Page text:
Foot Printing: The aim of this activity is to obtain a complete profile of the target organization’s network and its security arrangement. The information of interest includes the technology that the organization is using (e.g. Internet, Intranet, Remote Access, and Extranet) and its security policies and procedures. Although there are many different methods attackers can use to perform footprinting, there are four general steps that they are likely to follow: − Determine the scope of the footprinting activities. In some cases, it might be a bit too much to determine all entities associated with a Target organization. Therefore attackers often need to narrow down the scope of their Footprinting activities.
Social Engineering: Social Engineering is the term used to describe cracking techniques that rely on weaknesses in wetware (i.e. human users attached to the system – administrators, operators, etc.) rather than software. The aim is to trick people into revealing passwords or other information that compromises a target system’s security.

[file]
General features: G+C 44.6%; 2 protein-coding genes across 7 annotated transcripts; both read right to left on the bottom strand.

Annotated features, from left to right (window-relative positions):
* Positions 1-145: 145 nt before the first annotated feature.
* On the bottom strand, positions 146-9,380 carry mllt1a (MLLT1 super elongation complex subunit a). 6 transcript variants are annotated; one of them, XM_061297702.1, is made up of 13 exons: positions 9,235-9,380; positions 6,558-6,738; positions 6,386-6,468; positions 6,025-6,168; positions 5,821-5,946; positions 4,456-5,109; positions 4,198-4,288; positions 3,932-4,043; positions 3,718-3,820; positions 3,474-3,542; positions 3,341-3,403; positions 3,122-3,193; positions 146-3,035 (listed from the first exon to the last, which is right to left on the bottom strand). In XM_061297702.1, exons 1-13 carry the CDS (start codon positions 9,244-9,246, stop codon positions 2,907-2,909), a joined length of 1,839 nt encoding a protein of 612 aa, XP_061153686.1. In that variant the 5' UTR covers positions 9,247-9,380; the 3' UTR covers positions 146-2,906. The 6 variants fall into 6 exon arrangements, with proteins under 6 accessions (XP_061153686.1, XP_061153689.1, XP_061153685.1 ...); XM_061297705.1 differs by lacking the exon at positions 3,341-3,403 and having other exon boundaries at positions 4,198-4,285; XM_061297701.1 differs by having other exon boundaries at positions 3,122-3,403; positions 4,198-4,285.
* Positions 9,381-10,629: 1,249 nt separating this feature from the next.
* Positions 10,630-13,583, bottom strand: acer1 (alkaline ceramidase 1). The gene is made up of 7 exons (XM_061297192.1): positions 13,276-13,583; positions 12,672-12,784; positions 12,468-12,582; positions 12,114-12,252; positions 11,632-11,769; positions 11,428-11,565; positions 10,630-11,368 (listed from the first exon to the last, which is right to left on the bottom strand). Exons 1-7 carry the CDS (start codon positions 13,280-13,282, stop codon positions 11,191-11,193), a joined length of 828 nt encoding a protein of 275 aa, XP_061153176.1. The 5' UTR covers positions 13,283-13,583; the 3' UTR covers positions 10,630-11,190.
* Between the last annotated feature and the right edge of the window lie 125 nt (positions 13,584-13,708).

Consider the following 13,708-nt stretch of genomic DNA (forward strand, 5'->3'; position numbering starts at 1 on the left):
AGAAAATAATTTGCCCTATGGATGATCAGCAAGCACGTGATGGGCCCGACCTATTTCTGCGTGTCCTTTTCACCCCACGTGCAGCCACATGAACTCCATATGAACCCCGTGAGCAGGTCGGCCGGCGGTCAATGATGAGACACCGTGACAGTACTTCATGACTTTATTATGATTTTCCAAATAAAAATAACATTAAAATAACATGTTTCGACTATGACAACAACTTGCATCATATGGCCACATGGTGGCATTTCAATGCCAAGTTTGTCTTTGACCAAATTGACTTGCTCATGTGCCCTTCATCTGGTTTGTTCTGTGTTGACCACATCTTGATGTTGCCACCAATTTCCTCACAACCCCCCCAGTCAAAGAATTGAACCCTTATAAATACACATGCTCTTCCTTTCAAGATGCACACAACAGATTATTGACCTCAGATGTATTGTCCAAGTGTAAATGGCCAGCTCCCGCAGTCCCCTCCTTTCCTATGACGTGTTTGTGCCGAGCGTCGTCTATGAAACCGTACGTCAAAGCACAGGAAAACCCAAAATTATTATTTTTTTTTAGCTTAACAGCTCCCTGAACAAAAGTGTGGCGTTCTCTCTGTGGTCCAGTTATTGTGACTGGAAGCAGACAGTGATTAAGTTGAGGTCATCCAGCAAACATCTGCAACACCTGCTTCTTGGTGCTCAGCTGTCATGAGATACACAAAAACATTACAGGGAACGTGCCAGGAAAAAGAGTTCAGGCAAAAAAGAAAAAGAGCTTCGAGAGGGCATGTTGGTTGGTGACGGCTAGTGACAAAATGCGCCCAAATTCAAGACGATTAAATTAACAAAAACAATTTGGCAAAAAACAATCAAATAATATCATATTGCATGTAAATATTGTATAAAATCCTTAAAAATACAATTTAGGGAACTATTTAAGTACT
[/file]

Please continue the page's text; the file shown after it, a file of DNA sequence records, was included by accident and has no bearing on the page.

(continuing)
Software Bugs: Another way to get into a system is through security vulnerabilities brought by bugs in the software (operating system, server daemons, client applications, etc.). It is almost impossible to have bug-free software and the attackers only need to find one hole in order to break in. As a result, the program may crash and very often; this gives the attackers root access and/or allows them to run any arbitrary code. Attackers can find buffer overflow bugs by:
- browsing the web for known buffer overflow vulnerabilities on certain programs;
- Searching for these bugs in the program directly if the source code is available;
- Examining every place the program prompts for input and trying to overflow it with random (massive) data. If the program crashes, there is a chance that by carefully constructing the input, access to the system can be obtained.
- Briefly explain the 3 main ways to intrude into a system
- State the types of attacks
We have come to the end of this class. We do hope you enjoyed the class?
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In our next class, we will be talking about the Hacking Community. We are very much eager to meet you there.